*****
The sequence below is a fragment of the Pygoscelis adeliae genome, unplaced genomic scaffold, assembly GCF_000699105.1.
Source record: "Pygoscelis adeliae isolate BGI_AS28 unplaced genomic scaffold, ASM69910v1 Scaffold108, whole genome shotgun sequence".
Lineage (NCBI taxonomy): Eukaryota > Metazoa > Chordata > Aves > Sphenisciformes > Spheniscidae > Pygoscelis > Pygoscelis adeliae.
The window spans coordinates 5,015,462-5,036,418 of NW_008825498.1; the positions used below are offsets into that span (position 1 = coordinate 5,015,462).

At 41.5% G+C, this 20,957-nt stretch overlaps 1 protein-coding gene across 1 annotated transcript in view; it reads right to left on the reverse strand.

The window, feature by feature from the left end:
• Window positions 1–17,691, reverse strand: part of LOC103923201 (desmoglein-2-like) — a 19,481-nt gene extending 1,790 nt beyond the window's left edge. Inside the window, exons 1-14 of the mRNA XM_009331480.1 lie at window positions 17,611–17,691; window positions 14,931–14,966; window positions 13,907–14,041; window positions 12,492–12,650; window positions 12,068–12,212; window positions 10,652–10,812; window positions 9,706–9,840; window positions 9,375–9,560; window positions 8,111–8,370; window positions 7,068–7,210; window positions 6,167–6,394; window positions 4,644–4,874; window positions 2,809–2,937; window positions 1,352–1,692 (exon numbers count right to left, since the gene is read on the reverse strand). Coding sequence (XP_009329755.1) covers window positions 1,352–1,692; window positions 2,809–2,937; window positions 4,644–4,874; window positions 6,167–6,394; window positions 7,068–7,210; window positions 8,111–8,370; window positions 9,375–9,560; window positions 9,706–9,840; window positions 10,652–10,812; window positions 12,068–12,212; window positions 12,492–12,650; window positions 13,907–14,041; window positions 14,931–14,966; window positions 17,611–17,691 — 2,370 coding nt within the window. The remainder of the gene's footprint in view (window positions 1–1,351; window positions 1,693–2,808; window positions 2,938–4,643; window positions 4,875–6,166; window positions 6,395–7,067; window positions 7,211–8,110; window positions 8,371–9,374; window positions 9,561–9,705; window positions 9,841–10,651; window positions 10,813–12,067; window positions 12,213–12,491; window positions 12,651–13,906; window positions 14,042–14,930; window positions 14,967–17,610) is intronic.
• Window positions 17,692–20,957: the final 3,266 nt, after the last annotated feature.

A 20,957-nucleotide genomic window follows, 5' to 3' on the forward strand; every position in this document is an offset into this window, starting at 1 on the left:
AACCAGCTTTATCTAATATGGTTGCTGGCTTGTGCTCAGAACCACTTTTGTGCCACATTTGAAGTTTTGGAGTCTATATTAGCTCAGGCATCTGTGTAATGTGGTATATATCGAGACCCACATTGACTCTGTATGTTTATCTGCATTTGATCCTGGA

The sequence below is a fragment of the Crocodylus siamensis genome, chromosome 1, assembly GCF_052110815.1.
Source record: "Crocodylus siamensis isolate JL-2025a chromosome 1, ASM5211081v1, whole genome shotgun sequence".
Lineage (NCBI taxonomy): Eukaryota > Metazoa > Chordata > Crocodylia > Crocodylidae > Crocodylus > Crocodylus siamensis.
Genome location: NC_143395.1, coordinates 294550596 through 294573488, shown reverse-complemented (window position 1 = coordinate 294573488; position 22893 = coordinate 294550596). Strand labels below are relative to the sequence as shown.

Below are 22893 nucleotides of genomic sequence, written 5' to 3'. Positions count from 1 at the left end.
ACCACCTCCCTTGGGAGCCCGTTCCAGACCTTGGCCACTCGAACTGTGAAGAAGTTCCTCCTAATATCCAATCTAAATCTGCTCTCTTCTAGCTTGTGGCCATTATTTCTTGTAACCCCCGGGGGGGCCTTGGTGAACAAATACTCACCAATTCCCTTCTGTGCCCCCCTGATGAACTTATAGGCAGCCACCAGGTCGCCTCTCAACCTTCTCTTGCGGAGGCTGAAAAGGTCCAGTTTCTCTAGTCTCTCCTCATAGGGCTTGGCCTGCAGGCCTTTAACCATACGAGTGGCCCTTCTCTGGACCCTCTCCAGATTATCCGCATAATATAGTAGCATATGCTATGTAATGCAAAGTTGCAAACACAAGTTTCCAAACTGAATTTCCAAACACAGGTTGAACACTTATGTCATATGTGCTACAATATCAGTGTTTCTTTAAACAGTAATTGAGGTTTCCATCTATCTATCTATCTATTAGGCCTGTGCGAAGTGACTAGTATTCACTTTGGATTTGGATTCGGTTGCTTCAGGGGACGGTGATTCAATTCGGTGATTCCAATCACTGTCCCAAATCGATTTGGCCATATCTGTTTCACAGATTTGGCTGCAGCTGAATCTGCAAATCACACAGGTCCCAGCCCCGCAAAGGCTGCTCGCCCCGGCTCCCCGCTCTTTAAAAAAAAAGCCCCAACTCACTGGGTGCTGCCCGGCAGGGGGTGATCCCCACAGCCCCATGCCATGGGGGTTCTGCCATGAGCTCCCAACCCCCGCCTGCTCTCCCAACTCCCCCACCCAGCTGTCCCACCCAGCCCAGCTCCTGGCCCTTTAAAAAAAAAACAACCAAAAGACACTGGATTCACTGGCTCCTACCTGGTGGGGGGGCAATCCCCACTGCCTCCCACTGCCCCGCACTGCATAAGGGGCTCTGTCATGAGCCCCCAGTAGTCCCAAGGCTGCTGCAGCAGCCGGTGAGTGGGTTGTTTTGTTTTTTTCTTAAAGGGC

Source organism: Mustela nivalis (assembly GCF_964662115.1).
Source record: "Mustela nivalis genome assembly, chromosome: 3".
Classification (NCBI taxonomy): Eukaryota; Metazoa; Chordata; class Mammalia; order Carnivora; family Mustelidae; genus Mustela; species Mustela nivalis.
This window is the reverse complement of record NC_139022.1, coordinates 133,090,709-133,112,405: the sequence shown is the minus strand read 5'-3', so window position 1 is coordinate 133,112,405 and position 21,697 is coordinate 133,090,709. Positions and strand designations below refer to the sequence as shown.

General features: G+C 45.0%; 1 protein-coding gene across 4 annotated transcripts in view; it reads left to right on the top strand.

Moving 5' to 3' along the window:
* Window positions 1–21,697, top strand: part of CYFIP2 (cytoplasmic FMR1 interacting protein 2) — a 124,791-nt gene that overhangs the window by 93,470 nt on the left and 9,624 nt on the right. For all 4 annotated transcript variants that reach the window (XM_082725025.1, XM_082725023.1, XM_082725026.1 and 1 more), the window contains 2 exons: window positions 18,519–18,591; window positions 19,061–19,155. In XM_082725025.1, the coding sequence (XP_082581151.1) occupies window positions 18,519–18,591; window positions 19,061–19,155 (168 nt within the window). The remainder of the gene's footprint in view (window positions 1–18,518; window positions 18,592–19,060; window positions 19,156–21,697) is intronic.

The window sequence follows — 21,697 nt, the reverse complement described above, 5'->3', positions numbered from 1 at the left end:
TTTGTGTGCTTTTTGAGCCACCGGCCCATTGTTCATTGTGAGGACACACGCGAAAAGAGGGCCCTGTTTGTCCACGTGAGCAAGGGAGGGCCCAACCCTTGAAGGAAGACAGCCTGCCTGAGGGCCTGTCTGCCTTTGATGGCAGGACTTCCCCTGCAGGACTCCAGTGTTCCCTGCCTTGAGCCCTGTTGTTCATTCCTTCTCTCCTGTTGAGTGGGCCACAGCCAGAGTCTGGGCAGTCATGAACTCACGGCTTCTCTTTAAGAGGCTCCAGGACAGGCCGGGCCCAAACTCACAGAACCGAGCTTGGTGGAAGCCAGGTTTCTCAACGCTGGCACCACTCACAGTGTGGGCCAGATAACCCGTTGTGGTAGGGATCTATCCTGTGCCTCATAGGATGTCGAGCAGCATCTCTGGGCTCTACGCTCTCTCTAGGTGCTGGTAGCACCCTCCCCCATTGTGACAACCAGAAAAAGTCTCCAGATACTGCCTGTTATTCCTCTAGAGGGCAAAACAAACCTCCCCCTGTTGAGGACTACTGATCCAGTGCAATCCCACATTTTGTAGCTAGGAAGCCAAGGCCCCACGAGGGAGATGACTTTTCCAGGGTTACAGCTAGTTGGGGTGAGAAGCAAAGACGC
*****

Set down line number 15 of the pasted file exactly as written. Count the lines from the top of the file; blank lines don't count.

Below are 22893 nucleotides of genomic sequence, written 5' to 3'. Positions count from 1 at the left end.